Lawyers Take Stockholder Suits To States
May 7, 1997
In response to federal legislation passed in 1995 to curb frivolous stockholder "strike suits" against companies, lawyers are shifting the filing of such class-action suits to state courts, records show.
The suits claim companies mislead investors about their financial prospects, damaging shareholders' interests when stock prices fall. The federal legislation was passed overwhelmingly by Congress following President Clinton's veto.
- A study out of Stanford Law School revealed that some 26 percent of class-action securities suits have shifted from federal to state courts.
- Between December 1995 and the end of 1996, 69 companies were sued for alleged securities fraud in state courts -- 30 of which cases were also filed in federal courts.
- Overall, 148 class-action suits were filed in either state or federal courts.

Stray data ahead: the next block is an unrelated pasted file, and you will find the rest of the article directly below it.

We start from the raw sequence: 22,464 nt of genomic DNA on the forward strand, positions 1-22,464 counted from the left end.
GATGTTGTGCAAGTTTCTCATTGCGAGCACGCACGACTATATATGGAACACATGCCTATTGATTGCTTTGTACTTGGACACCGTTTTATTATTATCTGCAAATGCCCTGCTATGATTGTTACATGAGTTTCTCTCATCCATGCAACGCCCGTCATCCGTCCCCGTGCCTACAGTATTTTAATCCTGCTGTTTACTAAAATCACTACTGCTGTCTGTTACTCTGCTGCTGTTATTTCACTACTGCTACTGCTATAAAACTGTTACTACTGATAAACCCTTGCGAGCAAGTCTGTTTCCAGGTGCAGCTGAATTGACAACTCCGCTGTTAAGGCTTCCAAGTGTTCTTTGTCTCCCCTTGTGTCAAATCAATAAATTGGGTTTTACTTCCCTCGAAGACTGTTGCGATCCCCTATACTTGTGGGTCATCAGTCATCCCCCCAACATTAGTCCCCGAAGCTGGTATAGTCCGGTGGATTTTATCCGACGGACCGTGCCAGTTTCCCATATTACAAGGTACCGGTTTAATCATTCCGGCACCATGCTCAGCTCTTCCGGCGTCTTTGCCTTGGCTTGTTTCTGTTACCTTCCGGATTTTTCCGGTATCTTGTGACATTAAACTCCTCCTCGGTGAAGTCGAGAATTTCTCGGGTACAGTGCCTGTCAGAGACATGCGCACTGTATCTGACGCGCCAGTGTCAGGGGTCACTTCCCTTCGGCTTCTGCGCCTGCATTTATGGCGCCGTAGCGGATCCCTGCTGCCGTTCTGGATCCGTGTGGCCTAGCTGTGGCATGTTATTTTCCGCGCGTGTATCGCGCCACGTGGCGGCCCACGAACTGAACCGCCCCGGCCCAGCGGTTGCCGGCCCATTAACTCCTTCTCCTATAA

Leaders of 181 high-tech companies have called upon Congress to pass national class-action standards that would keep these suits out of state courts.
High-tech companies are especially vulnerable to these types of suits. Of 348 settlements between 1989 and 1992, some 30 percent involved high-tech firms. Some 73 percent of complaints involving high-tech firms allege insider sales, compared with 39 percent of strike suits overall.
Experts explain that the way high-tech firms often pay their employees -- through stock options -- helps make them targets. That means high-tech firms are more likely to have "insiders" trading their stock -- a situation which plaintiffs use to make their case.
Source: Jeff A. Taylor, "Why Stockholder Suits Rage On," Investor's Business Daily, May 7, 1997.
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